“There is nothing either good or bad, but thinking makes it so.”- Shakespeare

Don’t let your long-term financial investment strategy be distracted by short-term events like the debt ceiling debacle. Is it annoying? Yes. Do we know what the ramifications will be? Not exactly. So, the best bet in this scenario is to look at that focal point on the horizon and ride it out. Don’t do anything.

Here’s why:


**Recorded May 25, 2023**

Mike Brady, Generosity Wealth Management, a comprehensive, full-service financial services firm headquartered here in Boulder, Colorado.  Although I’m talking to you from Generosity Wealth North Headquarters which is in Dubois, Wyoming.  I come up here every summer.  It is wonderful to get away and get my mind in gear.  Where are things going and look at the big picture without having to get so much into the details.  I’m available via phone and Zoom and email.  Of course, I go down to Boulder for things that have to be handled in person. I am here recording this video and writing this newsletter from my cabin in Dubois.

I would love to talk about investments or this company or that company, this bond, whatever it might be about their future earnings and whether we should invest in it.  That’s what I’d love to talk to you about.  Or I would love to talk to you about all the other variables in your financial equation that could help you reach your financial goals.  Isn’t that a great productive way of using our time?

But instead I’m talking about an irritating government potential shutdown due to the debt ceiling.  I don’t venture into politics hardly at all.  Why?  Because I want to serve both sides of the aisle.  I want to have people feel comfortable sharing with me their fears, and I have found that people have different fears depending on how you view the world.  I’m here to help people reach their goals no matter what.  I’m also not interested in only working with people who might think just like me.  I’m a better person when I interact with all types of people.

This is manufactured drama that just absolutely irritates me.

The last time that this happened in any substantive way was in 2011.  Do you remember what happened in 2011?  Let’s go back and talk about that.  There was a lot going on in 2011.  We had all of the European debt crises.  Remember Portugal and Italy and Greece and Spain. They weren’t able to make their debt payments.  I mean in 2008 they took on a lot of debts and now they weren’t able to do it.  That was the underlying backdrop to which the summer of 2011 had where the debt ceiling was finally resolved around August 2.  They actually kicked the can down the road and they said it’s good for right now if we do this thing in the next year or two which fell apart.  But that’s beside the point.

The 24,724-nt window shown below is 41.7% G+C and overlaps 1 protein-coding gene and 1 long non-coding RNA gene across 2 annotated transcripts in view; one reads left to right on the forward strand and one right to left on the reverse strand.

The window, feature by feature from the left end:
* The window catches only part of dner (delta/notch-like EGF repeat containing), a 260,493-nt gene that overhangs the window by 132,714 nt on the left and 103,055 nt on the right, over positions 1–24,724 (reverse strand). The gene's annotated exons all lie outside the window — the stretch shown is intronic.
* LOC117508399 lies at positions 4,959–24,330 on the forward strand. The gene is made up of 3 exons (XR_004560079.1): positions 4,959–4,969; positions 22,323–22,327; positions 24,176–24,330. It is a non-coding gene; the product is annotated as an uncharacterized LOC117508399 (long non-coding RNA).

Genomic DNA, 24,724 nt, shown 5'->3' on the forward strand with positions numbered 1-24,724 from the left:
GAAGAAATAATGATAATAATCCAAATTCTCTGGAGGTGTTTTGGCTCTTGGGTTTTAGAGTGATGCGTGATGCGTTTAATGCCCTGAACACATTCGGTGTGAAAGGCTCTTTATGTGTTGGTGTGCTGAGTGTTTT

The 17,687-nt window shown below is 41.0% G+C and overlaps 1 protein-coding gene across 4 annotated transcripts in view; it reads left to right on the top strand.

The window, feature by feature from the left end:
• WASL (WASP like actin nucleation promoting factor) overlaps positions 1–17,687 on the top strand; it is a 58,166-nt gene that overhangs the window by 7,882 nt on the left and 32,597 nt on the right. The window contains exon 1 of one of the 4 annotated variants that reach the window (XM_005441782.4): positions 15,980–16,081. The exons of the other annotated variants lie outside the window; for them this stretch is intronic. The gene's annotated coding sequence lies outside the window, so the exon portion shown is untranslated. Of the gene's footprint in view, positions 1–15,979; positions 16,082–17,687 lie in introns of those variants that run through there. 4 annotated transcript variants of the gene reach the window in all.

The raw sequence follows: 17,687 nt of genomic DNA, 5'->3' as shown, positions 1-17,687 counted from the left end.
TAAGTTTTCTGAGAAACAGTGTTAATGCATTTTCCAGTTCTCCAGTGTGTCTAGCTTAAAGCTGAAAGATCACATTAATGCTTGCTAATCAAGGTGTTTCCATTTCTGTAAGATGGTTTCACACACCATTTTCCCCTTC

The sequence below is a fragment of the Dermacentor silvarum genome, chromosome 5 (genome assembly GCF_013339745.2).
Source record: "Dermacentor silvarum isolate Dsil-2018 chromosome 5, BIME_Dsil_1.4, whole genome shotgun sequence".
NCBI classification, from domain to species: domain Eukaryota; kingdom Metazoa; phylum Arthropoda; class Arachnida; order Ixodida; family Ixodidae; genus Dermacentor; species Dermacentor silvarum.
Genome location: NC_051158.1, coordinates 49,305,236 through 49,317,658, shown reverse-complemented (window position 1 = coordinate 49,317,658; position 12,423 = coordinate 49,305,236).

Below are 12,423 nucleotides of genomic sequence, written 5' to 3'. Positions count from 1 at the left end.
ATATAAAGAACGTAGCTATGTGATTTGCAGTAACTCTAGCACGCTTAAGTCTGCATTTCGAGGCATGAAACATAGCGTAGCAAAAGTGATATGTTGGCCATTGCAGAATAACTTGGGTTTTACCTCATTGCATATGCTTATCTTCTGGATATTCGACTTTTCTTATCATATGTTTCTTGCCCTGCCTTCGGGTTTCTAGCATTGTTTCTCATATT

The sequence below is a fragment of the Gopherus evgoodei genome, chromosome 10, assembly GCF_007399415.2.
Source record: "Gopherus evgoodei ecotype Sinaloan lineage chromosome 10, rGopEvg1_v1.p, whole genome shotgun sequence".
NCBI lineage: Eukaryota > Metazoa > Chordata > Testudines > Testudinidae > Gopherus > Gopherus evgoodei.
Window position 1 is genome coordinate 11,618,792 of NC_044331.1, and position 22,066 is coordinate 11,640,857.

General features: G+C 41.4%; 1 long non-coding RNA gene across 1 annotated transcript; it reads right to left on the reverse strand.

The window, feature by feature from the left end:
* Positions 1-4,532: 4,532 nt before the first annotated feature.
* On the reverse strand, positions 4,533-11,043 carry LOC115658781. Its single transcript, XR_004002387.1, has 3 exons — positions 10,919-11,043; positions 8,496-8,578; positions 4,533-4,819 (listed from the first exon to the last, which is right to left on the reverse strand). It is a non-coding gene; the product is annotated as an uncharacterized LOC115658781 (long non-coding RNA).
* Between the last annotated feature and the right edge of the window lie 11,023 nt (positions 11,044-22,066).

August 2011 the market had been up for the year and then it went down about 19 percent.  The S&P and Moody’s and the rating agencies had downgraded the U.S. Government from the highest rating to the second highest.  Now, the fourth quarter of that year it recovered.  What a lot of people don’t remember is that the unmanaged stock market indexes were basically flat for 2011 or positive depending on which one you want to look at.  It wasn’t some huge decline for the entire year although it did give up some of the gain that had been acquired the first half of 2011.

So all 2012, 2013, 2014 all positive years.  In a long term multiple year strategy, 2011 – especially the third quarter of 2011 was not attractive, wasn’t fun whatsoever.  But when we look at the bigger picture, it was just a blip.

I have no idea what’s going to happen with the debt ceiling conversations that are happening right now.  I do know that if you’re looking for something to be negative about, this is a great thing to be negative about.  It’s just so irritating if we had a corporation with a board of directors and a CEO that ran its company like this country is being run, at least the federal government is being run, we would have a real problem and we would say that’s malfeasance and it’s really quite frustrating.  It’s kind of a Rorschach test.  Depending on what side of the aisle is who you blame.  I don’t want to really get into that.  I don’t know if it’s Congress’s fault of if it’s the President’s fault.  It doesn’t really matter.  It is here and it’s what we have to deal with.